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The Cottage Gardens Of Northampton
by [?]

Adam and Eve, it is generally conceded, were precocious. They entered into the cares and joys of adult life at an earlier age than any later human prodigy. We call them the grand old gardener and his wife, but, in fact, they were the youngest gardeners the world has ever seen, and they really did not give entire satisfaction. How could they without tools?

Let it pass. The whole allusion is prompted only by the thought that youth does not spontaneously garden. If it was actually necessary that our first parents should begin life as gardeners, that fully explains why they had to begin it also as adults. Youth enjoys the garden, yes! but not its making or tending. Childhood, the abecedarian, may love to plant seeds, to watch them spring, grow, and flower, and to help them do so; but that is the merest a-b-c of gardening, and no more makes him an amateur in the art than spelling words of one letter makes him a poet. One may raise or love flowers for a lifetime, yet never in any art sense become a gardener.

In front of the main building of a public institution which we must presently mention again there is a sloping strip of sward a hundred feet long and some fifteen wide. A florist of fully half a century’s experience one day halted beside it and exclaimed to the present writer, “Only say the word, and I’ll set out the ‘ole len’th o’ that strip in foliage-plants a-spellin’ o’ the name: ‘People’s Hinstitute!'” Yet that gentle enthusiast advertised himself as a landscape-gardener and got clients. For who was there to tell them or him that he was not one?

Not only must we confess that youth does not spontaneously garden, but that our whole American civilization is still so lingeringly in its non-gardening youth that only now and then, here and there, does it realize that a florist, whether professional or amateur, or even a nurseryman, is not necessarily a constructive gardener, or that artistic gardening, however informal, is nine-tenths constructive.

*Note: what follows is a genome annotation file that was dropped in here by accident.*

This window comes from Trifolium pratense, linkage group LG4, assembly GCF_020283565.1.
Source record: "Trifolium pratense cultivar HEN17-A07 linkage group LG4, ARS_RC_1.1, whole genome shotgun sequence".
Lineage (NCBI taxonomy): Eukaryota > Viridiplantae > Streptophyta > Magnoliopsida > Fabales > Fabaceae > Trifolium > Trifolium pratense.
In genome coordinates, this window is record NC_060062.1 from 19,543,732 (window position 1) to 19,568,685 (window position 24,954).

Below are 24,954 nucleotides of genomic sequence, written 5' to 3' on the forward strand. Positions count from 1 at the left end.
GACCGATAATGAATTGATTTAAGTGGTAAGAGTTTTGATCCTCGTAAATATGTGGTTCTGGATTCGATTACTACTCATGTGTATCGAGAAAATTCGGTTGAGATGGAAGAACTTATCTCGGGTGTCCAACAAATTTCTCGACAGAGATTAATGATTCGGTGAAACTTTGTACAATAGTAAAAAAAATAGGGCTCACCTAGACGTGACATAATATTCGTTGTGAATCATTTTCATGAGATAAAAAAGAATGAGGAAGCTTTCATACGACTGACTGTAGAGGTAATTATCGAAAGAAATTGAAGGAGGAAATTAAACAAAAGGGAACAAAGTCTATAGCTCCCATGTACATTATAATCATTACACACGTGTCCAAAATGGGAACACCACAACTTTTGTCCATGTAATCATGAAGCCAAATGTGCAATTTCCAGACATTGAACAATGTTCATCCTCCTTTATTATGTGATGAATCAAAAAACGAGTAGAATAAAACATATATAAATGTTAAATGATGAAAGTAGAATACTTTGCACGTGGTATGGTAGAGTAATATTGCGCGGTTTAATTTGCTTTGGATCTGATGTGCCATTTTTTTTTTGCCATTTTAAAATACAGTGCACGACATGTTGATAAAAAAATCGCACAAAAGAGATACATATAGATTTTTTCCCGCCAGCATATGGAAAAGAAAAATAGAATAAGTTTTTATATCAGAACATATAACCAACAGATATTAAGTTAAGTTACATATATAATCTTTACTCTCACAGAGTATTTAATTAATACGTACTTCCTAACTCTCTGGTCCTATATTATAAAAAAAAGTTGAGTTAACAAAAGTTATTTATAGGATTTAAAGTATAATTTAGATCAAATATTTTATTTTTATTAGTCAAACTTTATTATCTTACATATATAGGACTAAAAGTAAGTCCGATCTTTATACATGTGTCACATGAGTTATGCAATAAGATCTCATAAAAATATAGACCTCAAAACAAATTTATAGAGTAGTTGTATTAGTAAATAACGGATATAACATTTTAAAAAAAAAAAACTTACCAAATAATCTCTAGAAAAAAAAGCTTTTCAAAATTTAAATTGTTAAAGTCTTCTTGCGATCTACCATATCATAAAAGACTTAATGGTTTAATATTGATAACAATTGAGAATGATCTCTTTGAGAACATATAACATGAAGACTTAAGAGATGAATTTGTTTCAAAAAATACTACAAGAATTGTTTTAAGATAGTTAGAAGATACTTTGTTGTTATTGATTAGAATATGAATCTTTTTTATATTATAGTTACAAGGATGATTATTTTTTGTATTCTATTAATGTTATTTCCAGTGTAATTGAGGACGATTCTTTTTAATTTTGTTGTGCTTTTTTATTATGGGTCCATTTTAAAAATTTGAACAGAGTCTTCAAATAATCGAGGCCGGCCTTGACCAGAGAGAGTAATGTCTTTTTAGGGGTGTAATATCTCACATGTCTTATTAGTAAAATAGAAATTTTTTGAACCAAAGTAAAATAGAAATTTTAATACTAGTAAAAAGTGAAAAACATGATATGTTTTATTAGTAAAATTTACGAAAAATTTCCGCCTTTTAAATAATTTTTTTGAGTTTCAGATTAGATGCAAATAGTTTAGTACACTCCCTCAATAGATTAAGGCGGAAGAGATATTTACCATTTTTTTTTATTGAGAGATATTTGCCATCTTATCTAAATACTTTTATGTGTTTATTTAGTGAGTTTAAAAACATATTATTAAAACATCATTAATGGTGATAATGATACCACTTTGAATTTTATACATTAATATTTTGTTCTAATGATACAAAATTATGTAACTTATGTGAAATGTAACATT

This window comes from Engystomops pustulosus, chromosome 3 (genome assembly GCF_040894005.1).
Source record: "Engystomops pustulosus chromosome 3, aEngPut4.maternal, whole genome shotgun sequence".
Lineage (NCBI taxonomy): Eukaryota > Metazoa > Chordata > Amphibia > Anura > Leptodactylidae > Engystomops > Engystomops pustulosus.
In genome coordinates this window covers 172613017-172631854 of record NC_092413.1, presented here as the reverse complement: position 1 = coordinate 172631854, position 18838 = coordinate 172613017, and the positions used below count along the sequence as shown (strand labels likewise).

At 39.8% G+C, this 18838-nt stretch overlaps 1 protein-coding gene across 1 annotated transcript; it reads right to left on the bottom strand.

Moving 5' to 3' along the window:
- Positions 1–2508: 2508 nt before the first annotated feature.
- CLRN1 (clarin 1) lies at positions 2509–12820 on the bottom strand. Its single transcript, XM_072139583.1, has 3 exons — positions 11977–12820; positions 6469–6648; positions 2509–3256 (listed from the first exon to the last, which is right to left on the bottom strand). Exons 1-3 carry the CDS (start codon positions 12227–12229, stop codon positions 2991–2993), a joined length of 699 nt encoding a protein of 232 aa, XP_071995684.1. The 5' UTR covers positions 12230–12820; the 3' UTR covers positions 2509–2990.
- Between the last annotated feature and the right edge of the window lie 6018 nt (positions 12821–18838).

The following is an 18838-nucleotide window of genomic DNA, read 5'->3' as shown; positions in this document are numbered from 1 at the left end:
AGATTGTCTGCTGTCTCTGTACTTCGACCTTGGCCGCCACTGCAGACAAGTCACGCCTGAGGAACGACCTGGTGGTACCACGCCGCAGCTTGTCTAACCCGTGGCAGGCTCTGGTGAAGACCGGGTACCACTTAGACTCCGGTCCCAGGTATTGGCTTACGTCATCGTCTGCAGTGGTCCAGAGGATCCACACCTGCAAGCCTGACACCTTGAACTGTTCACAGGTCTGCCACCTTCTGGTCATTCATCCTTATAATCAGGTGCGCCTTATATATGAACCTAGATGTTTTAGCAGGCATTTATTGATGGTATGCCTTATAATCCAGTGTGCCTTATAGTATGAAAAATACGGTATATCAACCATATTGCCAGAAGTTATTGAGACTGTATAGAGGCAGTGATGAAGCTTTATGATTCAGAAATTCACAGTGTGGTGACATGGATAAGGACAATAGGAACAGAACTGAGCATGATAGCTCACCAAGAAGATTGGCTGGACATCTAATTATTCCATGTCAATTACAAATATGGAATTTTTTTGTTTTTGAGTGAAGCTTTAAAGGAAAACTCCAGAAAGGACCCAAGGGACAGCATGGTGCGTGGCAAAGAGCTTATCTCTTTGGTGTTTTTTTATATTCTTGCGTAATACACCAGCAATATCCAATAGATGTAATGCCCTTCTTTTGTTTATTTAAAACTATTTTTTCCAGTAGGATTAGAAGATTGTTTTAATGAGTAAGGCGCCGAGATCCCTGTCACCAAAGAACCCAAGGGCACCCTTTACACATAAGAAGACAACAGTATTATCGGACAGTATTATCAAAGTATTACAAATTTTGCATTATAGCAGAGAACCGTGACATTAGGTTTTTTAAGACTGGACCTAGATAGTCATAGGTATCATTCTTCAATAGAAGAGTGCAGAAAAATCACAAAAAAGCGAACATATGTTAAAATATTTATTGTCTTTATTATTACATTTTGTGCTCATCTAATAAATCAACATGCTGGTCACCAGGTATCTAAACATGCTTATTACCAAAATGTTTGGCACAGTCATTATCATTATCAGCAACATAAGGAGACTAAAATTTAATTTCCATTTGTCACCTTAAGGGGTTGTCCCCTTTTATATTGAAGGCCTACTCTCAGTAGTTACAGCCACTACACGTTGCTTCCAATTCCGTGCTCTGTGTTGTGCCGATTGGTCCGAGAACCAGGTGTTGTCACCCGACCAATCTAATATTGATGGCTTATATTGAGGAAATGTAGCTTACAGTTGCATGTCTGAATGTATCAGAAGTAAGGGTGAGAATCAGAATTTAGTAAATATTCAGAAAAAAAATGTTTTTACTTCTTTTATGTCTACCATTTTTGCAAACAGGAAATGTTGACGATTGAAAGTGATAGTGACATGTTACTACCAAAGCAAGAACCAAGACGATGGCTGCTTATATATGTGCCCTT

Yet particularly because such gardening is so, and because some of its finest rewards are so slow-coming and long-abiding, there is no stage of life in which it is so reasonable for man or woman to love and practise the art as when youth is in its first full stature and may garden for itself and not merely for posterity. “John,” said his aged father to one of our living poets, “I know now how to transplant full-grown trees successfully. Do it a long time ago.” Let the stripling plant the sapling.

Youth, however, and especially our American youth, has his or her excuses, such as they are. Of the garden or the place to be gardened, “It’s not mine,” he or she warmly says; “it’s only my father’s,” or “my mother’s.”

Young man! Young maiden! True, the place, so pathetically begging to be gardened, may not be your future home, may never be your property, and it is right enough that a feeling for ownership should begin to shape your daily life. But let it not misshape it. You know that ownership is not all of life nor the better half of it, and it is quite as good for you to give the fact due recognition by gardening early in life as it was for Adam and Eve.

It is better, for you can do so in a much more fortunate manner, having tools and the first pair’s warning example. It is better also because you can do what to them was impossible; you can make gardening a concerted public movement.

That is what we have made it in Northampton, Massachusetts, whose curving streets and ancient elms you may have heard of as making it very garden-like in its mere layout; many of whose windows, piazzas, and hillside lawns look on across the beautiful Connecticut, winding broadly among its farmed meadows and vanishing southward through the towering gateway made for or by it millenniums ago between Mounts Tom and Holyoke.